After an introduzione in three movements a chorus of shepherds and shepherdesses calls on the gods to descend and bless the happy couple, about to be joined in marriage. One of them is Adraste, the other name is not mentioned but later its is revealed that it is Nerina. However, Adraste appears in the temple, dressed in woman's clothes, and as this is considered sacrilege the priest Mirenio seeks to know what madness has led Arsindo so to offend, pledging to all the gods, to whom he is a minister, that Arsindo must pay the penalty of death. In the second part this is to happen but he is saved from death when Mirenio sees a "divine and prophetic light" which breaks through the night. It is revealed that Arsindo is not guilty, but is in fact the man truly destined by oracular prophecy to marry Nerina. Many serenatas end with a homage to the person whose birthday or nameday is celebrated. That is not the case here: two weddings are to take place and the piece ends with the shepherds and shepherdesses joining in a song of praise for Love.

Despite the pretty dramatic stuff this is - and was probably not intended to be - a really dramatic work. It is more about the emotions of the various characters and their feelings for each other. There would have been more of a drama if Arsindo had resisted his death sentence but he resigns himself to his fate and confines himself to an expression of his constancy in his love for Nerina. A serenata was mainly intended for enjoyment and there can be little doubt that the royal audience must have been very pleased by what they heard. This piece is full of fine arias, especially in the second part. Arsindo's aria 'Ove mi conducesti' is splendid and 'Orride e dispietate furie' is a brilliant fiery aria sung by Giano. Very different is the wonderful aria of Nerina, 'In queste lacrime'. It seems the strings play here with mutes which reflects the tenderness of Nerina's words. That is not the only moment when instruments contribute to the expression of this work. The first part ends with the beautiful duet of Arsindo and Nerina, 'Se m'abbandoni, dolce mia' (If you abandon me, my sweet hope) in which the strings are joined by two recorders. In the aria of Adraste, 'Da due venti', the strings eloquently depict the blowing of two winds: "Buffeted by two winds, the tender young sapling is pulled in opposite directions: so too is my wretched heart torn." The andante from the introduzione includes an obbligato part for violin.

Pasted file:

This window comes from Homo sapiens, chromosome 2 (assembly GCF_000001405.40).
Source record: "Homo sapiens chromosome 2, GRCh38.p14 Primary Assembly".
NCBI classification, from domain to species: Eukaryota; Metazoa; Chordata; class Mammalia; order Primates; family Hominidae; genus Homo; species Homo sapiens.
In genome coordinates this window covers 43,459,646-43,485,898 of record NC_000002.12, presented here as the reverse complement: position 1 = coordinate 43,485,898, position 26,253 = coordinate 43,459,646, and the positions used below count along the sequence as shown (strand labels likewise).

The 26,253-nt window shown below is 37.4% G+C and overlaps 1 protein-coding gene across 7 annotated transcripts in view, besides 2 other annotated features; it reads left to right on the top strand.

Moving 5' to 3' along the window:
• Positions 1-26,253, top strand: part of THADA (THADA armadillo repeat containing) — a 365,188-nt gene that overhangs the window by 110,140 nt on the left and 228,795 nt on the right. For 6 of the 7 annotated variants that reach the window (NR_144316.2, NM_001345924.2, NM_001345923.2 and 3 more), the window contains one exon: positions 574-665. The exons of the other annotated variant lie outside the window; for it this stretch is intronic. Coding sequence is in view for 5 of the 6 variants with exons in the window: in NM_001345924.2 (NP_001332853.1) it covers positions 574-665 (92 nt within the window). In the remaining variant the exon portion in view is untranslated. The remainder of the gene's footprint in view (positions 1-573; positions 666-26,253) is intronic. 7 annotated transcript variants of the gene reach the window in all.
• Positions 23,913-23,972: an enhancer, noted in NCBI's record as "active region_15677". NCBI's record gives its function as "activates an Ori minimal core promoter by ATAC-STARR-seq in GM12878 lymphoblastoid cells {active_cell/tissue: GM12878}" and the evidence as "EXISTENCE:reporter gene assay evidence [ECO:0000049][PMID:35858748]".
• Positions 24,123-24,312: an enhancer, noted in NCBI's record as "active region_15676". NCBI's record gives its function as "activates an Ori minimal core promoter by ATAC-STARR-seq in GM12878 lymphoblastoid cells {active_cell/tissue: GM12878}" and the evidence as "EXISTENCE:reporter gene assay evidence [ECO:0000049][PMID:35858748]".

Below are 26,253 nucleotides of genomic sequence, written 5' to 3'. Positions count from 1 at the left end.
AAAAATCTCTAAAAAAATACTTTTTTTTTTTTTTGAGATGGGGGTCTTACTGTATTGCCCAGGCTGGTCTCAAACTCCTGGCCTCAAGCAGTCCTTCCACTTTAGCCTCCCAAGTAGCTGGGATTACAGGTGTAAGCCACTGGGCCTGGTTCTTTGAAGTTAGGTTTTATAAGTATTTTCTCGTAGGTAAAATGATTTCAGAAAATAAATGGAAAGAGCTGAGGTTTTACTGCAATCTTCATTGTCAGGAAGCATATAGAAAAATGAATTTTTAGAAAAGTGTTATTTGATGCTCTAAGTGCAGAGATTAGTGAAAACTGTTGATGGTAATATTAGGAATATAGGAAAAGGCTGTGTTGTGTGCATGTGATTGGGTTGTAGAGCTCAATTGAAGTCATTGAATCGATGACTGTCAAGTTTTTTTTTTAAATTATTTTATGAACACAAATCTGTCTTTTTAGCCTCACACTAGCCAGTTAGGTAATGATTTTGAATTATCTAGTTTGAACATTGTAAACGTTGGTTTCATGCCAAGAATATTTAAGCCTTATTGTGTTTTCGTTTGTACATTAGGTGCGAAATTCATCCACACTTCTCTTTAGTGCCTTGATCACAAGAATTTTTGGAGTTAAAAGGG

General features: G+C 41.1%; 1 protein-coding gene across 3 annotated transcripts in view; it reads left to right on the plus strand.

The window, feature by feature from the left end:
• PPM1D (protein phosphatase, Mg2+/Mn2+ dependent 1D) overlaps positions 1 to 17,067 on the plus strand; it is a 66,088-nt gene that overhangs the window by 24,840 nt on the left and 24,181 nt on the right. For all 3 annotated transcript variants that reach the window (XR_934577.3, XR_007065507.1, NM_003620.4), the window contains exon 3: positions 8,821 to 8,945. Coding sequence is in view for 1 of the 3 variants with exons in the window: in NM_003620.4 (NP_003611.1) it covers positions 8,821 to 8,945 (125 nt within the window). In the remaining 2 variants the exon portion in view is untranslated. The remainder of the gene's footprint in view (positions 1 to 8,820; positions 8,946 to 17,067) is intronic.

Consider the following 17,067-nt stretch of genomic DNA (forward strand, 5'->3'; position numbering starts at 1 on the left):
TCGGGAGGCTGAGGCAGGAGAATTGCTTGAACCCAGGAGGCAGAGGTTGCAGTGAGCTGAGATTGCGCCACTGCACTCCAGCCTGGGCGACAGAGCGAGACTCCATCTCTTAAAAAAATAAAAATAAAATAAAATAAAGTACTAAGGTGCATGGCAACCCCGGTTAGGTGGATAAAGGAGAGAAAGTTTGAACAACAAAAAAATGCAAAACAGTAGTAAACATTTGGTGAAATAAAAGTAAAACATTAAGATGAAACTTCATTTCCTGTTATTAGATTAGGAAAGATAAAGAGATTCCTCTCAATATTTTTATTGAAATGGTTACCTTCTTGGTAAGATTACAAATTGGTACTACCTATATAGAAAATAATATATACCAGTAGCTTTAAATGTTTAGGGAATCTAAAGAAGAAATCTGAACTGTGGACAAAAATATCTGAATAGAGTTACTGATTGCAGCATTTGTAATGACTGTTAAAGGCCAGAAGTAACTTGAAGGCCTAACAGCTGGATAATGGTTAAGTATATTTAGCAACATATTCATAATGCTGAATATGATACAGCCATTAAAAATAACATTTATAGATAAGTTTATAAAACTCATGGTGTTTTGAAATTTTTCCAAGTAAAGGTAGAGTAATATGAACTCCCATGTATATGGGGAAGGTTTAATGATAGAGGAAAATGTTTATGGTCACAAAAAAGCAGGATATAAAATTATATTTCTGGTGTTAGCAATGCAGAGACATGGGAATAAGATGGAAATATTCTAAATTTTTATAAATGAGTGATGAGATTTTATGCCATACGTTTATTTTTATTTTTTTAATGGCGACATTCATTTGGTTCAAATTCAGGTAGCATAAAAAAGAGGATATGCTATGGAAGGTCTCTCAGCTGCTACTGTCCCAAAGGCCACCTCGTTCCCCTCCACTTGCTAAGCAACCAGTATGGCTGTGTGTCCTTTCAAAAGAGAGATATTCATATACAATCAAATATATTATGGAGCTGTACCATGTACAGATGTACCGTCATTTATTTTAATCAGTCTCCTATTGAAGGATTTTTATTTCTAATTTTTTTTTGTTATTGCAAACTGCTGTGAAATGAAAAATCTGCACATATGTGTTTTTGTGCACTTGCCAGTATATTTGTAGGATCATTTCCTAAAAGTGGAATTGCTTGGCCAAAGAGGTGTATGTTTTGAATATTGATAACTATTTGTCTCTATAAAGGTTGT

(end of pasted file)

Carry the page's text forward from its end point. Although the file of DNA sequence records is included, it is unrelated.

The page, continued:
The instrumental parts are nicely played. Overall the vocal parts receive equally good performances. The only slight disappointment is João Fernandes who has a nice voice but is a little too leightweight in the role of Mirenio, the high priest. The aria 'Si cinga il perfido' - "Let the wrongdoer be bound with the terrible knots of the vengeful gods, prepare the sacrifice, the punishment is just" - is too harmless. Ana Quintans and Carlos Mena are excellent as Nerina and Arsindo respectively. Cátia Moreso uses a little too much vibrato but the sharp edges in her voice result in an effective account of Giano's aria mentioned above. Joana Seara is responsible for some of the finest singing on this set. Fernando Guimarães does well but I don't find his voice that interesting or attractive. But that is largely a matter of taste. The only aspect which raises questions is the way the cadenzas are sung. In some cases they cross the natural tessitura of a part and as far as I know that was not considered appropriate at the time. They also tend to be a little too long such as in the B part from the duet which closes part I.

What I have heard from Almeida so far suggests that his oeuvre deserves to be further explored. Hopefully Marcos Magalhães will have the opportunity to bring out more compositions from this master's pen.

Johan van Veen (© 2016)

Relevant links:

Fernando Guimarães
Cátia Moreso
Joana Seara
Voces Caelestes
Os Músicos do Tejo

CD Reviews